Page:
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Greenpeace “cautiously hopeful” about new Government

Greenpeace “cautiously hopeful” about new Government

Thursday, October 19: Greenpeace Executive Director, Dr Russel Norman, says he’s cautiously hopeful that a Labour-led Government could be a turning point for the environment.

“This new Government has the opportunity to reverse the systemic degradation of our environment and reset New Zealand’s future so that we can live up to our clean, green international reputation,” he says.

“The Government has a mandate and responsibility to act for the environment. The environment was central to the election campaign in a way that has not happened before. People want action on rivers and climate in particular.”

However it’s vital that the new Government now puts tangible steps in place to achieve the policies they’ve committed to, Norman says.

“An immediate first step would be to put a halt to the Block Offer this year. This is the process where oil drillers are invited in to probe our land and sea for the very stuff that needs to stay in the ground if we are to avoid climate catastrophe.

“Both Labour and New Zealand First have said there should be proper public consultation over oil drilling, which means the Block Offers need to be halted until the regulatory framework is fixed so that consultation can occur. The next step is then to put an end to any new gas and coal projects in New Zealand.”

Greenpeace will also keep pressure on leaders to live up to their policy promises of scrapping the Crown Irrigation Fund, which has been used to expand intensive dairying and further contaminate New Zealand’s already stressed waterways.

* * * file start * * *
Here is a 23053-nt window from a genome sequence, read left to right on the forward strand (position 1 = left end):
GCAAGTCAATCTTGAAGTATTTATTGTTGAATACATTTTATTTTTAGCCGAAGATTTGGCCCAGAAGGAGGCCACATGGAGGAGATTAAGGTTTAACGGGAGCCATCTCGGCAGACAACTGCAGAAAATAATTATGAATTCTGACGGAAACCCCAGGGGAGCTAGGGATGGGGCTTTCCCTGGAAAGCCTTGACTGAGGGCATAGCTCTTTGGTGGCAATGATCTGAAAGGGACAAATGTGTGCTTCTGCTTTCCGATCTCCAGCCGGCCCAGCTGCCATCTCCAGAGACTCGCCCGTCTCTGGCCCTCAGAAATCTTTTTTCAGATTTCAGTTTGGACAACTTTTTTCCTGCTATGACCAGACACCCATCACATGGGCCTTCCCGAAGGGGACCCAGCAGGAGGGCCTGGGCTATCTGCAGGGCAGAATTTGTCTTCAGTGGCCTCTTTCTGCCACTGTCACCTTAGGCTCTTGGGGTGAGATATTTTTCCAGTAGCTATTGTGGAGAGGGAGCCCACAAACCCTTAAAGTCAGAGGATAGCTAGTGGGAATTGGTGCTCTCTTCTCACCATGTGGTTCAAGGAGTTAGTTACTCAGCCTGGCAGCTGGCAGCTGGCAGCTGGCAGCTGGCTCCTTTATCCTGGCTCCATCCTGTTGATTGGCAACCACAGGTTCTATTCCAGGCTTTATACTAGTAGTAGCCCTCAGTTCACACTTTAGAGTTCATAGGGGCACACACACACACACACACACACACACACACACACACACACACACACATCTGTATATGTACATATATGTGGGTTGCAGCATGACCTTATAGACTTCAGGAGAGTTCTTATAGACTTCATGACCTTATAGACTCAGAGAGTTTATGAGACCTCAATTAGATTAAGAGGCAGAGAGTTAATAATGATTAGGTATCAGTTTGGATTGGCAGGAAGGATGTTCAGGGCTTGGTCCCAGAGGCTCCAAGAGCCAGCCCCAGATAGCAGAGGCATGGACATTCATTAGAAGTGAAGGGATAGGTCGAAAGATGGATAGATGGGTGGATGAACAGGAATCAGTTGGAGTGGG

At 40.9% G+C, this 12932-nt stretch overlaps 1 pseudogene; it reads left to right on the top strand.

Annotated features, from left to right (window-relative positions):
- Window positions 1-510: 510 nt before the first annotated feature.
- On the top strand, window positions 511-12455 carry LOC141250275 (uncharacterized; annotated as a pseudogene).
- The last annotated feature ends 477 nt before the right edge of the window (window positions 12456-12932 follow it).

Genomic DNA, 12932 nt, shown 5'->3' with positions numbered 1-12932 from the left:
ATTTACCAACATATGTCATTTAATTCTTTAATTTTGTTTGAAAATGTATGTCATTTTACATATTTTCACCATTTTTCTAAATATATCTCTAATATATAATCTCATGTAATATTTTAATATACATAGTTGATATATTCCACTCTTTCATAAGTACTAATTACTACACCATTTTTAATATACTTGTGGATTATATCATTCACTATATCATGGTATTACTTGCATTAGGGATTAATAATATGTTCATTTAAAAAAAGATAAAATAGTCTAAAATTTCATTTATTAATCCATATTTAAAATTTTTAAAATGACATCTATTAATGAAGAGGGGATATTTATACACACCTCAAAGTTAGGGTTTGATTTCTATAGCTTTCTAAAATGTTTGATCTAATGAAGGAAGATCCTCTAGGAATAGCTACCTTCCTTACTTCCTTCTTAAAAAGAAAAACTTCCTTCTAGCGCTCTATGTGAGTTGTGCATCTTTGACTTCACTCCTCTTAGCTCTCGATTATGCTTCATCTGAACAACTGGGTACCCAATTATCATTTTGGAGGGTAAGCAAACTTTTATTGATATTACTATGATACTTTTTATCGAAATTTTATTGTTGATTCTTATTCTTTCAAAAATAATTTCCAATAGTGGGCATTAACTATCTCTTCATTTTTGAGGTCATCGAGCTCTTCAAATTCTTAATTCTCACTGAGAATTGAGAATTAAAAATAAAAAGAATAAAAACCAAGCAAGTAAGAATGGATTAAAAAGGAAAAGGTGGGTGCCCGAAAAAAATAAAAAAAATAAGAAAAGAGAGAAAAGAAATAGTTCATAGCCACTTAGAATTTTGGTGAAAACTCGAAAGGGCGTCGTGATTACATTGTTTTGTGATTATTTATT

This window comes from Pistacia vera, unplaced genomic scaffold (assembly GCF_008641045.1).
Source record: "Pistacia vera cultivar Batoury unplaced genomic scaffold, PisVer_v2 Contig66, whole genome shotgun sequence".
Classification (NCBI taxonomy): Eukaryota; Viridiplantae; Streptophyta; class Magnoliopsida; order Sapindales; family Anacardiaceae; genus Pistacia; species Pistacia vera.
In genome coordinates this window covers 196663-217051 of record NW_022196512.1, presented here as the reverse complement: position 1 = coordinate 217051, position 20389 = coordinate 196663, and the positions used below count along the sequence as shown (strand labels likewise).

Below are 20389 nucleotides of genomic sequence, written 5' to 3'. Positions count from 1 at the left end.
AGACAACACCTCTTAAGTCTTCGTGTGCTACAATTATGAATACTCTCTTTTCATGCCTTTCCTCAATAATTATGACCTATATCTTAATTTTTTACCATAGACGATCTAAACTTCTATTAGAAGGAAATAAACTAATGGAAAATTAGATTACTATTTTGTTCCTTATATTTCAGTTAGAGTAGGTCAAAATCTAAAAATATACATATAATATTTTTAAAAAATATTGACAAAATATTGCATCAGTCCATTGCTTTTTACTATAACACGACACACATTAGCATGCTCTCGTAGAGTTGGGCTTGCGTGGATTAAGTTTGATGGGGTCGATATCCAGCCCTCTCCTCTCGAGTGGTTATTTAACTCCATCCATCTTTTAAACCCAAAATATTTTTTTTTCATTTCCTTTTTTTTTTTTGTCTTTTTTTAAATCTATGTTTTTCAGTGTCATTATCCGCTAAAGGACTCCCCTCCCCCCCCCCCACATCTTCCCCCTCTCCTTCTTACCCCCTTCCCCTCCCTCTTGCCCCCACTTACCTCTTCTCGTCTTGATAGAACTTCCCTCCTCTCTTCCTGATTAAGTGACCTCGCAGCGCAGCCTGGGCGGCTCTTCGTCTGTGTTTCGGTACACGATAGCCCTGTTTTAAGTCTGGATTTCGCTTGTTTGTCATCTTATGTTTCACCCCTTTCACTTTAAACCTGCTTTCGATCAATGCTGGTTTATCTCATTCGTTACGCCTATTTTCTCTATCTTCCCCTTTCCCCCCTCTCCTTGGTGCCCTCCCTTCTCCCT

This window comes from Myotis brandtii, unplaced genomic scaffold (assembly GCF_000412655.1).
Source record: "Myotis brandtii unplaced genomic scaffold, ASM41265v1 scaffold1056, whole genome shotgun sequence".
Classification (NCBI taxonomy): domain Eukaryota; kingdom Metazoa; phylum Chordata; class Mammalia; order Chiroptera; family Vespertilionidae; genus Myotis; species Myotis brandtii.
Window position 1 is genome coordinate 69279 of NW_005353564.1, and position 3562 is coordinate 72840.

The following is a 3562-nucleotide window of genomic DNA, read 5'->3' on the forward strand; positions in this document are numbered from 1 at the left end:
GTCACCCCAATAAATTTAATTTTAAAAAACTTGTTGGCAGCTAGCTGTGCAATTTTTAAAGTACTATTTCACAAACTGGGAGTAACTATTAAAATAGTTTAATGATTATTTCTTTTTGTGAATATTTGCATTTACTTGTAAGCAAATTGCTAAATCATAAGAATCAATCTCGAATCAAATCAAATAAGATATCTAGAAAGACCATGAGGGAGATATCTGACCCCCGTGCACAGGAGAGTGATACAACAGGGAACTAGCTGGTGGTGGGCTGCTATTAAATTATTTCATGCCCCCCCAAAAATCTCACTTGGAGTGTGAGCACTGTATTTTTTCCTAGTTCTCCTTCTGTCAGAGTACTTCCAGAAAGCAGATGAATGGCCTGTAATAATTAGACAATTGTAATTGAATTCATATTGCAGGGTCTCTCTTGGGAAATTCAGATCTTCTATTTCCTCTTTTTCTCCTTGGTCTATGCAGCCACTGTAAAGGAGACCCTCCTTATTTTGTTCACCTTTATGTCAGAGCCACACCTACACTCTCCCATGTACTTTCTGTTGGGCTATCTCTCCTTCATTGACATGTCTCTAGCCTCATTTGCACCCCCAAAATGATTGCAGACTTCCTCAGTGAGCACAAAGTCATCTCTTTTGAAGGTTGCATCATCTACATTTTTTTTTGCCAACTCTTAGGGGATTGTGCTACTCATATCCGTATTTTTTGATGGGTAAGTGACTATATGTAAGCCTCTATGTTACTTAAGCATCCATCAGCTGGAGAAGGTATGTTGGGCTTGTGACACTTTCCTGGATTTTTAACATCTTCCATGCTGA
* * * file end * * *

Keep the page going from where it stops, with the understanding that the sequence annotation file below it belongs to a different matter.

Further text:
The environmental organisation is planning to present the new Government with a 100,000 signature petition demonstrating New Zealanders’ desire to get rid of the fund and stop propping up big irrigation.

“The Government must take a serious look at ways of reducing the dairy herd so that we can turn around the state of our rivers. There is still a huge nitrate load coming through from previous decades of intensive dairying, which makes the situation critical,” Norman says.

Another key will be a change in farming practices, and Greenpeace is calling for a policy to put money into a transitional fund so farmers can adopt more regenerative methods that protect the rivers and the climate.

Norman says a good start would be to divert the $480 million that the previous Government had earmarked for big irrigation schemes.

“We are hopeful of a brighter, greener, and more prosperous three years for our rivers and the climate. Our role will be to hold politicians to account, and honour the wishes of the public who have put water and the climate at the top of the political agenda.”

ENDS

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